Where does one go when all the popular and well-known parks in the city like Rittenhouse Square and Washington Square are too crowded? Head South. In the Queen Village, Bella Vista and Hawthorne area of South Philadelphia, there are a variety of great parks to choose from. Many people go to these parks to relax, walk around with their dogs, or play a game of baseball or football with their children.
Mario Lanza Park in Queen Village is located on Queen Street between Second and Third streets, and it is named after Mario Lanza, the famous Academy Award-nominated singer and movie star from the 1940s and 1950s. To honor his memory, the Mario Lanza Institute opened the park in 1967, and half of the park is for dogs complete with a gated area, water bowls and water hoses connected to a faucet to fill them with.
Palumbo Park in Bella Vista is located near the corner of Seventh and Catherine streets. The city of Philadelphia turned the property into a park and named it after philanthropist Frank Palumbo Sr., the owner of a very successful restaurant. Chris Frank (above), who lives near the park, said he and his dog, Bella, visit the park every day.
“I like it, but no grass for her. Interesting people. Good park,” he said.
Cianfrani Park, at Eighth and Fitzwater streets in Bella Vista, is the site of a demolished school. By the 1990s, the park was run down and with help from neighbors, it became an attractive park again. Every summer movies are shown in the park and a Fall Festival takes place every year. For some people, it’s just for relaxation. Tiara Brown and Brandon Small (above), who were visiting from Delaware County, were in the neighborhood and decided to go to the park.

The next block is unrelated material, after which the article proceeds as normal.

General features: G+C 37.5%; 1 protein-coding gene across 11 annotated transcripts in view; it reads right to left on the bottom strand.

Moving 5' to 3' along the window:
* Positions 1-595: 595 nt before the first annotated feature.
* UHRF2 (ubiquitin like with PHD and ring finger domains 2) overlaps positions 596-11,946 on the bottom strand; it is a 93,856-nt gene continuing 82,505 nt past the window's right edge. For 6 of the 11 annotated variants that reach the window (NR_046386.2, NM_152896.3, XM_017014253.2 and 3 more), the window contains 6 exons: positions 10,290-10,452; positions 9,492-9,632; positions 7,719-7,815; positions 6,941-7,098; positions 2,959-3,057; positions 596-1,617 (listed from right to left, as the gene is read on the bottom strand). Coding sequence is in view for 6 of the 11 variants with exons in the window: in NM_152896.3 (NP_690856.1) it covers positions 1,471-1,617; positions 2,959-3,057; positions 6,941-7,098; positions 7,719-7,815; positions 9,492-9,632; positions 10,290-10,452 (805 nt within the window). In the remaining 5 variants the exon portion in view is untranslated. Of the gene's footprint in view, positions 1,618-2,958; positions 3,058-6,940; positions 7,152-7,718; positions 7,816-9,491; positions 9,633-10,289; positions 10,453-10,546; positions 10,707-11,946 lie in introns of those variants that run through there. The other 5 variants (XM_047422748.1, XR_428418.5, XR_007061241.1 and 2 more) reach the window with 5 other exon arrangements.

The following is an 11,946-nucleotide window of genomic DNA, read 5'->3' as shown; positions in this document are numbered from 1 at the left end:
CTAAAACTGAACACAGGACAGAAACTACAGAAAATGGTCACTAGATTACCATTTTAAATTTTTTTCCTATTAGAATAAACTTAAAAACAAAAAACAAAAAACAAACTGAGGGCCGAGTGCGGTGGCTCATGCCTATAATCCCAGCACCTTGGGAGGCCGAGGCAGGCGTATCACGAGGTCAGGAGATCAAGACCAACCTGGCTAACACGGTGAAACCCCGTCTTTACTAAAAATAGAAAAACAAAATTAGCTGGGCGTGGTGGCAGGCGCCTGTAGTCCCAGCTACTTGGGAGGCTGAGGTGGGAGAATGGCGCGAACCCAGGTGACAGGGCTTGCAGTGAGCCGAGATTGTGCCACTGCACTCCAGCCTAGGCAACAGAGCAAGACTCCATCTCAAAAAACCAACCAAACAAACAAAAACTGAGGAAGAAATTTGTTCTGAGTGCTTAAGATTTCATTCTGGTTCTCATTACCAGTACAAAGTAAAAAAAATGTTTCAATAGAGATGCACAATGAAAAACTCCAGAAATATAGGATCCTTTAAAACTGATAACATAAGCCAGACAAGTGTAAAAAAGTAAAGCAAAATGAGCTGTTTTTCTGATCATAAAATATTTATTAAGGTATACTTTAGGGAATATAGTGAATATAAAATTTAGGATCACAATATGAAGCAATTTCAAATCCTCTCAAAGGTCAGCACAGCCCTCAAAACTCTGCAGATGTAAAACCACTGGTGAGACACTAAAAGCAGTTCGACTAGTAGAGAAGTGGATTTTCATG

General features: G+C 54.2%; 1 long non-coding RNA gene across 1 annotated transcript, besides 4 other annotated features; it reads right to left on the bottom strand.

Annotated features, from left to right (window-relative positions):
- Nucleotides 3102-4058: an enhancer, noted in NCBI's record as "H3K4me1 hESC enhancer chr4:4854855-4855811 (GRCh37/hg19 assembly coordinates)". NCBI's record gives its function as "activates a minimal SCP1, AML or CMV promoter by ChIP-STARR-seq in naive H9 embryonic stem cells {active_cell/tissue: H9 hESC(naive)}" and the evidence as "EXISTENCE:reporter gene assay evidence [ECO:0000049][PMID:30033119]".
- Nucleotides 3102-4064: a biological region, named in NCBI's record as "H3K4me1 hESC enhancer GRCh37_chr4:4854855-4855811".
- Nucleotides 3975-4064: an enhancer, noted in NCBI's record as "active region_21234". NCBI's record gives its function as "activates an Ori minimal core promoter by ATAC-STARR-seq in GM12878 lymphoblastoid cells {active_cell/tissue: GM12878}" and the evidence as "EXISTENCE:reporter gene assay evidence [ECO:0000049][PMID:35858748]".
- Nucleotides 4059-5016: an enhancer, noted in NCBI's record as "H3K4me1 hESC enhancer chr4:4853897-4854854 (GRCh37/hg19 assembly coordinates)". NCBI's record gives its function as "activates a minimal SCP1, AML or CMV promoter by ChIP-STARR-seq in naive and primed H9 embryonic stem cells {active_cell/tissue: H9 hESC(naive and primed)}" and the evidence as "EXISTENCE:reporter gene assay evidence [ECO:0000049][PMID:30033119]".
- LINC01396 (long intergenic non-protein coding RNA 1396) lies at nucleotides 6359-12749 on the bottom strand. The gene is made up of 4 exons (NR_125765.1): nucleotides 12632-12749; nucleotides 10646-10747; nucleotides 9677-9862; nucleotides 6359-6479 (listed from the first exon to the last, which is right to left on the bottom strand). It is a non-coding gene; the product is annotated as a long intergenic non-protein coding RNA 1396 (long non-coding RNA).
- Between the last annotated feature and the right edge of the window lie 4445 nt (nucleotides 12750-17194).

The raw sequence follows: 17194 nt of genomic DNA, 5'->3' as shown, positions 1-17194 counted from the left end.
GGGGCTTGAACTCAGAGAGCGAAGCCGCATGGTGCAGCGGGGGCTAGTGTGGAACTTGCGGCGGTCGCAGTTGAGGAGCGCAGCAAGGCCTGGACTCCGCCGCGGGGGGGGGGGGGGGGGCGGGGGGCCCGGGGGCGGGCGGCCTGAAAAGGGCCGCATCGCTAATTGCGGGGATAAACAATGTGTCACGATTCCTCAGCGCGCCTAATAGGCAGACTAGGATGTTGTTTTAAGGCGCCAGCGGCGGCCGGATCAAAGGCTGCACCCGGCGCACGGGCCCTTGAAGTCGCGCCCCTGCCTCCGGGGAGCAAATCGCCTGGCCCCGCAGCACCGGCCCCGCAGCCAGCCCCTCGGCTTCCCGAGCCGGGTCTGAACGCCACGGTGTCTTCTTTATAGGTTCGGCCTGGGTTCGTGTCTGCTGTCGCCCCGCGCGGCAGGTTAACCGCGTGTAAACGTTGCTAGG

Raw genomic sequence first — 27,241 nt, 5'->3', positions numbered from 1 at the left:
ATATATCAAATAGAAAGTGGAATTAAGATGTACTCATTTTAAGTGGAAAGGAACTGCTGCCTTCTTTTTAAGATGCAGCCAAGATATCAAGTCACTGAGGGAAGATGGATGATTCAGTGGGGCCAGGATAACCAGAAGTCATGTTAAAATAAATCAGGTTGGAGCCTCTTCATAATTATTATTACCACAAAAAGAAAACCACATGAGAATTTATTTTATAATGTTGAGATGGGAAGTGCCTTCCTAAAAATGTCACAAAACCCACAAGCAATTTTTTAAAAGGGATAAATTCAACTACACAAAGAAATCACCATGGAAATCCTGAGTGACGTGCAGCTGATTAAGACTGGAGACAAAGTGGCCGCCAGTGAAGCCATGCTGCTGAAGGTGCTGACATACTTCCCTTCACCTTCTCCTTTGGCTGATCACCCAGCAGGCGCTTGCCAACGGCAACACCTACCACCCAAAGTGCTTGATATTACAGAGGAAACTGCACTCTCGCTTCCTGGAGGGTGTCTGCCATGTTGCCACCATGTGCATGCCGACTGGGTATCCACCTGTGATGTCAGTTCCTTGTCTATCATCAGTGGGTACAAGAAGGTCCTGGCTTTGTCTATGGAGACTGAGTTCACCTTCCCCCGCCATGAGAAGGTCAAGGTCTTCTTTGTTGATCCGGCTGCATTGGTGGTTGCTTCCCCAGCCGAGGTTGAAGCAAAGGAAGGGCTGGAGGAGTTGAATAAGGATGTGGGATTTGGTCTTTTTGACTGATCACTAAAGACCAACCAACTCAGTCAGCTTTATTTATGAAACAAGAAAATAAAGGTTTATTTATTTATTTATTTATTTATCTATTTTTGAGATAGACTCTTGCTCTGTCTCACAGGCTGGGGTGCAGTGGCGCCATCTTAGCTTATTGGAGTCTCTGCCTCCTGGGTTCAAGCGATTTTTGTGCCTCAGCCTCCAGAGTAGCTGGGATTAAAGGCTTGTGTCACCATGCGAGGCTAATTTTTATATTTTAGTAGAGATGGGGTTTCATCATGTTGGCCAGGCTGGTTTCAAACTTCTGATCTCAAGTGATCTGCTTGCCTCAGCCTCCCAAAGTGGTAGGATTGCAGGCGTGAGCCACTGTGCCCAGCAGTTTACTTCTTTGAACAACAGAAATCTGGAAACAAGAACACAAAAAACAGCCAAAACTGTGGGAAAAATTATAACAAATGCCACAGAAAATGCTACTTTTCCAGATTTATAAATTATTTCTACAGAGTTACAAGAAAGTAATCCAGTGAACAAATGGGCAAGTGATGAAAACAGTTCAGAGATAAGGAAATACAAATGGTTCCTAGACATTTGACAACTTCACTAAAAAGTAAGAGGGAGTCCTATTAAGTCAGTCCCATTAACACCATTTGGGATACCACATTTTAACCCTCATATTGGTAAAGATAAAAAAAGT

“We were walking on South Street and walked over here to sit down,” he said.
Bardascino Park, on 10th Street between Christian and Washington streets in Bella Vista, was once the location of a community hospital before it was torn down in 1968. Bardascino Park wasn’t always well kept. As a result, the Friends of Bardascino Park was formed to maintain the park and plan activities. Now, people like Deidra Hadlock and William Corbi (above), who have been together for 20 years, go to the park two to three times a week and sometimes play a game of cards.
“It is a nice park and comfortable,” he said. “Everybody is nice around here.”
Hawthorne Park, which opened in 2012, is near the site of a former housing project located on the corner of 12th and Catherine streets. This eco friendly park was filled with 50 new trees, planting beds, special soil that retains rainwater and a very efficient irrigation system, according to the Hawthorne Empowerment Coalition. There are also lounge chairs and an amphitheater. Jenny Ni and her friend, Sandy Pham, have been friends since their freshman year.
“We usually walk to Center City and on the way back we stop at the park,” Pham said.
– Text and images by Felicia Topsale and Danielle Nelson